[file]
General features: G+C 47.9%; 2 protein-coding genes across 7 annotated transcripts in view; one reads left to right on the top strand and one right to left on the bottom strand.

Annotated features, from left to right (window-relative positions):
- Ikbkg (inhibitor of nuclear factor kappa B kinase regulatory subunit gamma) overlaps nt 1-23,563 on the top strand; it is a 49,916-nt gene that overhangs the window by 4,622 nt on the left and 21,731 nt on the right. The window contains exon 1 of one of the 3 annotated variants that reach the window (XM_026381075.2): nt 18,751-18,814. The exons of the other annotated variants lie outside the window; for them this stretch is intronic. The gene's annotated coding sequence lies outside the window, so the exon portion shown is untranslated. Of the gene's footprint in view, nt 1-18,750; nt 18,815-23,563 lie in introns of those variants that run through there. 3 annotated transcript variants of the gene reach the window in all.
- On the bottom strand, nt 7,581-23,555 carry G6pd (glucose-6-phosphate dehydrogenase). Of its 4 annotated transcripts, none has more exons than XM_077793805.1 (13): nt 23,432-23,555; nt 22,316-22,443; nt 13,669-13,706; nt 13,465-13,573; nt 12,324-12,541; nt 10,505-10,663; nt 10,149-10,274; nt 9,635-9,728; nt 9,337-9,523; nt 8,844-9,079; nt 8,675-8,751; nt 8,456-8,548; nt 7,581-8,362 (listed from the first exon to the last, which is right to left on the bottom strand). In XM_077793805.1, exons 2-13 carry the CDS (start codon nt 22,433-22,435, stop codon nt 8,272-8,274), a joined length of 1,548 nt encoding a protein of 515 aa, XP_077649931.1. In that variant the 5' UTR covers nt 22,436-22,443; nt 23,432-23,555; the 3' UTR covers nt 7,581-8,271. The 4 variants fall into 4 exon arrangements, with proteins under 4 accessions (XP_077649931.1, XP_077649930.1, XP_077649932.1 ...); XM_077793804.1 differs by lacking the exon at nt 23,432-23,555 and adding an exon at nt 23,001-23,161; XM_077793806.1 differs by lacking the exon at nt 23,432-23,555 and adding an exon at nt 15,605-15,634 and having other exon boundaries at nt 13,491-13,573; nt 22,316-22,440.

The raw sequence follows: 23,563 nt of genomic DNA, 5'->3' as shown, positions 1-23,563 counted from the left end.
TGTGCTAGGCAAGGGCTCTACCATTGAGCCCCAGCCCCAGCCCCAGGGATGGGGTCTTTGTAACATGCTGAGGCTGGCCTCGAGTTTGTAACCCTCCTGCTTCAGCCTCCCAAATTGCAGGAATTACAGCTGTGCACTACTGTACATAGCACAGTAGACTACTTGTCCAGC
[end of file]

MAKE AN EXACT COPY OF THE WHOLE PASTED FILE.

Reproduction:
General features: G+C 47.9%; 2 protein-coding genes across 7 annotated transcripts in view; one reads left to right on the top strand and one right to left on the bottom strand.

Annotated features, from left to right (window-relative positions):
- Ikbkg (inhibitor of nuclear factor kappa B kinase regulatory subunit gamma) overlaps nt 1-23,563 on the top strand; it is a 49,916-nt gene that overhangs the window by 4,622 nt on the left and 21,731 nt on the right. The window contains exon 1 of one of the 3 annotated variants that reach the window (XM_026381075.2): nt 18,751-18,814. The exons of the other annotated variants lie outside the window; for them this stretch is intronic. The gene's annotated coding sequence lies outside the window, so the exon portion shown is untranslated. Of the gene's footprint in view, nt 1-18,750; nt 18,815-23,563 lie in introns of those variants that run through there. 3 annotated transcript variants of the gene reach the window in all.
- On the bottom strand, nt 7,581-23,555 carry G6pd (glucose-6-phosphate dehydrogenase). Of its 4 annotated transcripts, none has more exons than XM_077793805.1 (13): nt 23,432-23,555; nt 22,316-22,443; nt 13,669-13,706; nt 13,465-13,573; nt 12,324-12,541; nt 10,505-10,663; nt 10,149-10,274; nt 9,635-9,728; nt 9,337-9,523; nt 8,844-9,079; nt 8,675-8,751; nt 8,456-8,548; nt 7,581-8,362 (listed from the first exon to the last, which is right to left on the bottom strand). In XM_077793805.1, exons 2-13 carry the CDS (start codon nt 22,433-22,435, stop codon nt 8,272-8,274), a joined length of 1,548 nt encoding a protein of 515 aa, XP_077649931.1. In that variant the 5' UTR covers nt 22,436-22,443; nt 23,432-23,555; the 3' UTR covers nt 7,581-8,271. The 4 variants fall into 4 exon arrangements, with proteins under 4 accessions (XP_077649931.1, XP_077649930.1, XP_077649932.1 ...); XM_077793804.1 differs by lacking the exon at nt 23,432-23,555 and adding an exon at nt 23,001-23,161; XM_077793806.1 differs by lacking the exon at nt 23,432-23,555 and adding an exon at nt 15,605-15,634 and having other exon boundaries at nt 13,491-13,573; nt 22,316-22,440.

The raw sequence follows: 23,563 nt of genomic DNA, 5'->3' as shown, positions 1-23,563 counted from the left end.
TGTGCTAGGCAAGGGCTCTACCATTGAGCCCCAGCCCCAGCCCCAGGGATGGGGTCTTTGTAACATGCTGAGGCTGGCCTCGAGTTTGTAACCCTCCTGCTTCAGCCTCCCAAATTGCAGGAATTACAGCTGTGCACTACTGTACATAGCACAGTAGACTACTTGTCCAGC